It's not just Asia, Eastern Europe is in (more or less) the same time zone and they will work harder and for less than a UK worker, though Asia will be cheaper. It's also internal within the UK: a £50k job in London might be done for £40k by someone in Bristol, and for maybe £30-35k in a smaller place and that person might be able to come into the office every so often and at relatively short notice.

Any laws passed to prevent this will be too little, too late and may be so poorly thought out or deliberately worded so they do more harm than good.
 

blessmycottonsocks

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It's not just Asia, Eastern Europe is in (more or less) the same time zone and they will work harder and for less than a UK worker, though Asia will be cheaper. It's also internal within the UK: a £50k job in London might be done for £40k by someone in Bristol, and for maybe £30-35k in a smaller place and that person might be able to come into the office every so often and at relatively short notice.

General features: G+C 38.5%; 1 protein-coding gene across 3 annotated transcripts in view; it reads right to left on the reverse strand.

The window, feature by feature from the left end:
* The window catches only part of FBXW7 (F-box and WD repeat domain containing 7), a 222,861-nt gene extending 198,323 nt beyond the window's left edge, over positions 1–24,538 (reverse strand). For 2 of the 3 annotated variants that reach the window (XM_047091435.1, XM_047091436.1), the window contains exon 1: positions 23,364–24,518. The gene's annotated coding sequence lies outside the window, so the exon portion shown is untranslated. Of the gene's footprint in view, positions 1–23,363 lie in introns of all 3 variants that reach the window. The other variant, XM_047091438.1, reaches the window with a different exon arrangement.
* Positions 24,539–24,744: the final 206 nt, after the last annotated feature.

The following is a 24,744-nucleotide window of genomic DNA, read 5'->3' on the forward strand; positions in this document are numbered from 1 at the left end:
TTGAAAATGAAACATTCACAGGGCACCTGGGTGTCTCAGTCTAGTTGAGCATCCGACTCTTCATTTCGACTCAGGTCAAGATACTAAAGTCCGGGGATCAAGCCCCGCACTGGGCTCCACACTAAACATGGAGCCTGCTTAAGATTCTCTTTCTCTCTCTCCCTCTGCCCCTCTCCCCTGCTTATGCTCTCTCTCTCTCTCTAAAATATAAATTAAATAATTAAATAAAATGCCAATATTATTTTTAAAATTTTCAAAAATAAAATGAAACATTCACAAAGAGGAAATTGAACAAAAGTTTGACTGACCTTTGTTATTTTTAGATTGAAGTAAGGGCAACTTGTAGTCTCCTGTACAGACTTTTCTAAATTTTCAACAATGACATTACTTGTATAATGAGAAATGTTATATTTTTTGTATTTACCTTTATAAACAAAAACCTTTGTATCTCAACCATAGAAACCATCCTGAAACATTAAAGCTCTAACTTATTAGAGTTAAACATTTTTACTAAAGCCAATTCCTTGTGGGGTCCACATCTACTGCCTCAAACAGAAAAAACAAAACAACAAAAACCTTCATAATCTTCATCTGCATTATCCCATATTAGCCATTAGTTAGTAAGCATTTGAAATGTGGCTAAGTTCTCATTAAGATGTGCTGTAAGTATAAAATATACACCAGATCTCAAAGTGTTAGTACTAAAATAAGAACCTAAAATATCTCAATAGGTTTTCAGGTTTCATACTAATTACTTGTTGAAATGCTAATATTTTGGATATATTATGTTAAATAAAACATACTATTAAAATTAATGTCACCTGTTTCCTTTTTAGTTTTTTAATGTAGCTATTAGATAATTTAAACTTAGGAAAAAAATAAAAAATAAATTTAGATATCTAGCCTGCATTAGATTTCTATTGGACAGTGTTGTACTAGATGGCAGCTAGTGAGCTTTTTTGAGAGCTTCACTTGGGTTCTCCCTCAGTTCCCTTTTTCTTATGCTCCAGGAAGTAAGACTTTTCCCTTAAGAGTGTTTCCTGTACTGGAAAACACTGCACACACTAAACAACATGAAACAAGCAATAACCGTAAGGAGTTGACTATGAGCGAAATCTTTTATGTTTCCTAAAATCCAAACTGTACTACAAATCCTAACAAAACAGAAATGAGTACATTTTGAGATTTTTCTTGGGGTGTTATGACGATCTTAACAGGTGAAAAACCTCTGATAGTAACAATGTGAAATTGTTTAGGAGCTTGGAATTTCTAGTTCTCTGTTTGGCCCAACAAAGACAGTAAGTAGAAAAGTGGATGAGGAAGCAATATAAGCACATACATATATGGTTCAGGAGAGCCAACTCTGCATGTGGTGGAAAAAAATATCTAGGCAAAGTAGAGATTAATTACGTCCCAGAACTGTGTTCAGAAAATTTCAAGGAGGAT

Any laws passed to prevent this will be too little, too late and may be so poorly thought out or deliberately worded so they do more harm than good.

But is it fair to compare our workers with those from states with an industrial background of virtually no trade unions and negligible workers' rights?
This shouldn't become some sort of race to the bottom just because of productivity figures.
 

Ogdred Weary

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But is it fair to compare our workers with those from states with an industrial background of virtually no trade unions and negligible workers' rights?
This shouldn't become some sort of race to the bottom just because of productivity figures.

What on Earth does "fairness" have to do with profit?